AINSWORTH AND CRUIESHANICS TOWER Or LONDON, THE Tower of London,
though a public thoroughfare, is terra in- cognita to the multitude. Of the hundreds of passengers who daily thread its narrow portals on their way to and from St. Catha- rine's—of the thousands who get a glimpse of its stately keep from the river—there are many, we venture to say, who would stare at being told that the Metropolis contains one of the noblest and best-preserved specimens extant of Norman military architecture, forming the principal feature of an old castle covering twelve acres of ground, and presenting at the present day a complete example of a fortress in the feudal times. Such, however, is " the Tower " ; of which the generality of people know little else but that there is a place so called, where the crown jewels are kept and state prisoners are confined, and where there is still an exhibition of armour, though "the lions" are removed to the Zoological Gardens. The history of a place so famous in our annals—the stronghold of regal power during many reigns—at once prison, palace, and fortress— from which successive sovereigns, up to the time of CHARLES the Second, have issued to their coronation, and into which queens and subjects entered to their death—would present an epitome of the acts of state policy : the secret records of the Tower, (if any such exist,) might furnish much curious and instructive informa- tion; and a chronicle of the foul deeds perpetrated there—though many are already known to the reader of history, being written in characters of blood—would be popular.
Mr. AINSWORTH has "illustrated" the Tower much in the same way that he illustrated Newgate in his Jack Sheppard, though with less reverence for historical truth and consistency than he evinced for the facts of the Newgate Calendar. The subject of his "historical romance" is the sad story of the learned and lovely Lady Jane Grey, spun out to a tiresome length, and deprived of its tragical interest and touching beauty, by being interwoven with a series of intrigues and adventures of the sort that are the staple of Minor-Theatre melodramas and Minerva-Press novels ; the trash being made more absurd by some laboured attempts at drollery As a specimen of the author's style of treating history, it will be enough to mention that the Spanish Ambassador, Simon Renard, the arch-intriguer and mainspring of the plot—a fiendish personage of the 0. Smith order—is represented as of the Privy Council of Jane during her brief show of sovereignty, though at the same time the open enemy of her ambitious father-in-law, Northumberland, whom he foils ; that the wily Duke is outwitted by an old woman, who tricks him into a public recantation of his Protestant faith by the promise of a reprieve on the scaffold, which of course never comes ; and that Cmirtenay, Earl of Devonshire, figures as the lover of Queen Mary and her sister Elizabeth, like Macheath between his two "wives."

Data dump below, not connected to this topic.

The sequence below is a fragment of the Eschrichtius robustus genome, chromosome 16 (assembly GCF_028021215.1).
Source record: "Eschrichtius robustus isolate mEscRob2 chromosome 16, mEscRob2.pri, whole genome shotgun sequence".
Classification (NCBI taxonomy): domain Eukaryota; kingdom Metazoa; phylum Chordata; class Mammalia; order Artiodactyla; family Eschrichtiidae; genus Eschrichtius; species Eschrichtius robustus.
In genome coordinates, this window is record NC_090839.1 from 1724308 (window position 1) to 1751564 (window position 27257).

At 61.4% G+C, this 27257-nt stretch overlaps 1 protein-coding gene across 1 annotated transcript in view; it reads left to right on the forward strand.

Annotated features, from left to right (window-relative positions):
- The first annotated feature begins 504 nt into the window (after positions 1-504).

Mr. AINSWORTH has so contrived matters that every nook and corner of the old fortress is introduced into his story in some way, the characters playing the part of showmen: but the descriptions are so tediously minute, that instead of distinct images being pre- sented to the sense, the reader is perplexed by a quantity of cir- cumstancial details that only serve to show the writer's acquaint- ance with the place : so with the pageants, which are elaborated as if for the information of the tailor and seamstress, not presented with the broad effect of a painter. Murders, tortures, and execu- tions—ghosts, corpses, and maniacs—trap-doors, dungeons, and subterranean passages—constitute the incidents, accessories, and machinery : the rack, the block, and the axe are constantly ob- truded on the attention ; and bodily suffering is successfully de- picted; but to convey an idea of the anguish of soul and sickness of heart that consumed the spirits of the victims, is beyond the writer's power. Even the shocking incident of Lady Jane Grey on her way to the scaffold encountering the headless trunk of her husband, is rendered less affecting by the recital: an instance that alone suffices to prove, if need were, that the power to impress the feelings consists not in forcing material features of a scene on the sense, but in leaving the fancy to make out the details ; since actual realities move one only in so far as they work on the imagina- tion. The attempt at humour, in the characters of the three Giant Warders and the Dwarf Xit, is a complete failure ; it is sheer exaggeration even the practical jokes are not comical. In fine, the only readable part of the book is contained in the few pages giving an account of the Tower itself.
GEORGE CRUIESHANK'S illustrations are of two distinct classes : the one, consisting of the vignette wood-cuts, slight sketches of various detached portions of the old buildings as they now appear, are interesting as curious facts ; and they are cleverly done, but exhibit no extraordinary talent : the other, the copperplate etchings, would ruin the reputation of a less popular artist. Nothing can be worse than the conception of these designs except the draw- ing of the figures : the only redeeming point is the " effect," as it is called, of some of the plates, where gleams of light are intro- duced dimly illumining a dark scene : but this is only employed with a melodramatic feeling. The subjects intended to be comic, are as dull as the descriptions : the only ludicrous plates are the " historical " designs ; and one cannot enjoy the laughter that they provoke for concern at seeing rare talents lamentably misapplied. Is GEORGE CRUIRSHANK so besotted with Cockney admiration and clique flattery as to suppose that every thing he does must needs be applauded 2